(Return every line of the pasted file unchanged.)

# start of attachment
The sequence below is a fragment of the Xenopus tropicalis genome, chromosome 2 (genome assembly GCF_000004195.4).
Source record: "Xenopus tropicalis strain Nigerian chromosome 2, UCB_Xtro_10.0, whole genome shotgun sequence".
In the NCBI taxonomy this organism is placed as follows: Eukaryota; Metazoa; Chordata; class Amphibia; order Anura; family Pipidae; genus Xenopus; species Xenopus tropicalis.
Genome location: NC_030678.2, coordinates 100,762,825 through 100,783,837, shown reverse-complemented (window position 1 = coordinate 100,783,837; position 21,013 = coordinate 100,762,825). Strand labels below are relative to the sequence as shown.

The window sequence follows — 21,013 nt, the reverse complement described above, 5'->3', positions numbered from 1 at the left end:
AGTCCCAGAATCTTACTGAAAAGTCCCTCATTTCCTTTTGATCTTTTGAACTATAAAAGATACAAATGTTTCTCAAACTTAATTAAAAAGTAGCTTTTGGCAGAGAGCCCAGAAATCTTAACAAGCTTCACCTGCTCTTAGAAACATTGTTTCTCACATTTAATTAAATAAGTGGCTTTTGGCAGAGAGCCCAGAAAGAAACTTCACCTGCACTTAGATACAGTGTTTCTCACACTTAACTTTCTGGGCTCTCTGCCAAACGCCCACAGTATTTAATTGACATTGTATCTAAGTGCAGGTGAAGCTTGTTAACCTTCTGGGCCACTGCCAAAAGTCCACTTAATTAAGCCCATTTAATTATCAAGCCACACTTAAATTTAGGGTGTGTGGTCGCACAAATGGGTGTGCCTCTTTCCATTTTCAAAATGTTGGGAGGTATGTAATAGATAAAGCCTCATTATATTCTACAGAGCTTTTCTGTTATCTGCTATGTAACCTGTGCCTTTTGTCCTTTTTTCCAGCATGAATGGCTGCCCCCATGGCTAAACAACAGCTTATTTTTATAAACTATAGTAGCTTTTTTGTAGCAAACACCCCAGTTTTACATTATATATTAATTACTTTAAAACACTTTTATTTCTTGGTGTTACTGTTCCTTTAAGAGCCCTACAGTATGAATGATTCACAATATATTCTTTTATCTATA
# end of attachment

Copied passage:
The sequence below is a fragment of the Xenopus tropicalis genome, chromosome 2 (genome assembly GCF_000004195.4).
Source record: "Xenopus tropicalis strain Nigerian chromosome 2, UCB_Xtro_10.0, whole genome shotgun sequence".
In the NCBI taxonomy this organism is placed as follows: Eukaryota; Metazoa; Chordata; class Amphibia; order Anura; family Pipidae; genus Xenopus; species Xenopus tropicalis.
Genome location: NC_030678.2, coordinates 100,762,825 through 100,783,837, shown reverse-complemented (window position 1 = coordinate 100,783,837; position 21,013 = coordinate 100,762,825). Strand labels below are relative to the sequence as shown.

The window sequence follows — 21,013 nt, the reverse complement described above, 5'->3', positions numbered from 1 at the left end:
AGTCCCAGAATCTTACTGAAAAGTCCCTCATTTCCTTTTGATCTTTTGAACTATAAAAGATACAAATGTTTCTCAAACTTAATTAAAAAGTAGCTTTTGGCAGAGAGCCCAGAAATCTTAACAAGCTTCACCTGCTCTTAGAAACATTGTTTCTCACATTTAATTAAATAAGTGGCTTTTGGCAGAGAGCCCAGAAAGAAACTTCACCTGCACTTAGATACAGTGTTTCTCACACTTAACTTTCTGGGCTCTCTGCCAAACGCCCACAGTATTTAATTGACATTGTATCTAAGTGCAGGTGAAGCTTGTTAACCTTCTGGGCCACTGCCAAAAGTCCACTTAATTAAGCCCATTTAATTATCAAGCCACACTTAAATTTAGGGTGTGTGGTCGCACAAATGGGTGTGCCTCTTTCCATTTTCAAAATGTTGGGAGGTATGTAATAGATAAAGCCTCATTATATTCTACAGAGCTTTTCTGTTATCTGCTATGTAACCTGTGCCTTTTGTCCTTTTTTCCAGCATGAATGGCTGCCCCCATGGCTAAACAACAGCTTATTTTTATAAACTATAGTAGCTTTTTTGTAGCAAACACCCCAGTTTTACATTATATATTAATTACTTTAAAACACTTTTATTTCTTGGTGTTACTGTTCCTTTAAGAGCCCTACAGTATGAATGATTCACAATATATTCTTTTATCTATA